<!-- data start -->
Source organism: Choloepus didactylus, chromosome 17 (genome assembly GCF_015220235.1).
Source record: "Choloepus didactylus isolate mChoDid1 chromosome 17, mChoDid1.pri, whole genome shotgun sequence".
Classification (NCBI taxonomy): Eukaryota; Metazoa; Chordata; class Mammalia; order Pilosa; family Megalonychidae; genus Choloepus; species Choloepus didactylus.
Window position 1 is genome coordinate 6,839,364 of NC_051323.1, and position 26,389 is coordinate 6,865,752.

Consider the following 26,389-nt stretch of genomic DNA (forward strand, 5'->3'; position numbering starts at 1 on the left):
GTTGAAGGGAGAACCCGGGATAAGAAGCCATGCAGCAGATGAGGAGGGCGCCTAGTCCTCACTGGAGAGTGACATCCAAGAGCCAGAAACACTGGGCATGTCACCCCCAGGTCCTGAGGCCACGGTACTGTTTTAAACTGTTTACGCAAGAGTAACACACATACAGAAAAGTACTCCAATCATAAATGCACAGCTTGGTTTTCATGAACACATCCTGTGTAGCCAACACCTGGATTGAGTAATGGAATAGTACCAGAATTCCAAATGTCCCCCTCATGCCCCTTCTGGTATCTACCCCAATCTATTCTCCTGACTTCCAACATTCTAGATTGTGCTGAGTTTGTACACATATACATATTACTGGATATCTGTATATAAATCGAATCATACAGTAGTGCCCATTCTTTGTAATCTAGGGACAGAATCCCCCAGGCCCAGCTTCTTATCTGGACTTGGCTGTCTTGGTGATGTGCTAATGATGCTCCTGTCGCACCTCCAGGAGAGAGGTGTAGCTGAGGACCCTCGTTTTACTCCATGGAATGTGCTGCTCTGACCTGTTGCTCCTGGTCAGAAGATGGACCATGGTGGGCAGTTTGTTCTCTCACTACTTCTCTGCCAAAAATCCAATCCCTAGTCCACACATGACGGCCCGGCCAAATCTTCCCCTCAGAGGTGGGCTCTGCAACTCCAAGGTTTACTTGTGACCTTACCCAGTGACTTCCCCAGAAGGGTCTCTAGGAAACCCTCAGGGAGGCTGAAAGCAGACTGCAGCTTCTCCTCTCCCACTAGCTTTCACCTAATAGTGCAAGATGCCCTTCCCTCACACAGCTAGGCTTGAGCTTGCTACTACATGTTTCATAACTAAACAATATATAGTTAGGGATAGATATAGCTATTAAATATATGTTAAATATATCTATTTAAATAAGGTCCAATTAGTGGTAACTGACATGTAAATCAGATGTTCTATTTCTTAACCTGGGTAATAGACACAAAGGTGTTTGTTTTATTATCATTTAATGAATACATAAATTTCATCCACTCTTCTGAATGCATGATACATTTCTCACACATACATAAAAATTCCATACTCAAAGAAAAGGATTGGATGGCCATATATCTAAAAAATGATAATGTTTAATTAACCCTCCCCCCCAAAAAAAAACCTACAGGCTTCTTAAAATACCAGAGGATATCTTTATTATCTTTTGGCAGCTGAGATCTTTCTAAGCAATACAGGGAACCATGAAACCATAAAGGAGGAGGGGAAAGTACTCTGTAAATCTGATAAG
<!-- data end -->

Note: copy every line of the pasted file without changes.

Source organism: Choloepus didactylus, chromosome 17 (genome assembly GCF_015220235.1).
Source record: "Choloepus didactylus isolate mChoDid1 chromosome 17, mChoDid1.pri, whole genome shotgun sequence".
Classification (NCBI taxonomy): Eukaryota; Metazoa; Chordata; class Mammalia; order Pilosa; family Megalonychidae; genus Choloepus; species Choloepus didactylus.
Window position 1 is genome coordinate 6,839,364 of NC_051323.1, and position 26,389 is coordinate 6,865,752.

Consider the following 26,389-nt stretch of genomic DNA (forward strand, 5'->3'; position numbering starts at 1 on the left):
GTTGAAGGGAGAACCCGGGATAAGAAGCCATGCAGCAGATGAGGAGGGCGCCTAGTCCTCACTGGAGAGTGACATCCAAGAGCCAGAAACACTGGGCATGTCACCCCCAGGTCCTGAGGCCACGGTACTGTTTTAAACTGTTTACGCAAGAGTAACACACATACAGAAAAGTACTCCAATCATAAATGCACAGCTTGGTTTTCATGAACACATCCTGTGTAGCCAACACCTGGATTGAGTAATGGAATAGTACCAGAATTCCAAATGTCCCCCTCATGCCCCTTCTGGTATCTACCCCAATCTATTCTCCTGACTTCCAACATTCTAGATTGTGCTGAGTTTGTACACATATACATATTACTGGATATCTGTATATAAATCGAATCATACAGTAGTGCCCATTCTTTGTAATCTAGGGACAGAATCCCCCAGGCCCAGCTTCTTATCTGGACTTGGCTGTCTTGGTGATGTGCTAATGATGCTCCTGTCGCACCTCCAGGAGAGAGGTGTAGCTGAGGACCCTCGTTTTACTCCATGGAATGTGCTGCTCTGACCTGTTGCTCCTGGTCAGAAGATGGACCATGGTGGGCAGTTTGTTCTCTCACTACTTCTCTGCCAAAAATCCAATCCCTAGTCCACACATGACGGCCCGGCCAAATCTTCCCCTCAGAGGTGGGCTCTGCAACTCCAAGGTTTACTTGTGACCTTACCCAGTGACTTCCCCAGAAGGGTCTCTAGGAAACCCTCAGGGAGGCTGAAAGCAGACTGCAGCTTCTCCTCTCCCACTAGCTTTCACCTAATAGTGCAAGATGCCCTTCCCTCACACAGCTAGGCTTGAGCTTGCTACTACATGTTTCATAACTAAACAATATATAGTTAGGGATAGATATAGCTATTAAATATATGTTAAATATATCTATTTAAATAAGGTCCAATTAGTGGTAACTGACATGTAAATCAGATGTTCTATTTCTTAACCTGGGTAATAGACACAAAGGTGTTTGTTTTATTATCATTTAATGAATACATAAATTTCATCCACTCTTCTGAATGCATGATACATTTCTCACACATACATAAAAATTCCATACTCAAAGAAAAGGATTGGATGGCCATATATCTAAAAAATGATAATGTTTAATTAACCCTCCCCCCCAAAAAAAAACCTACAGGCTTCTTAAAATACCAGAGGATATCTTTATTATCTTTTGGCAGCTGAGATCTTTCTAAGCAATACAGGGAACCATGAAACCATAAAGGAGGAGGGGAAAGTACTCTGTAAATCTGATAAG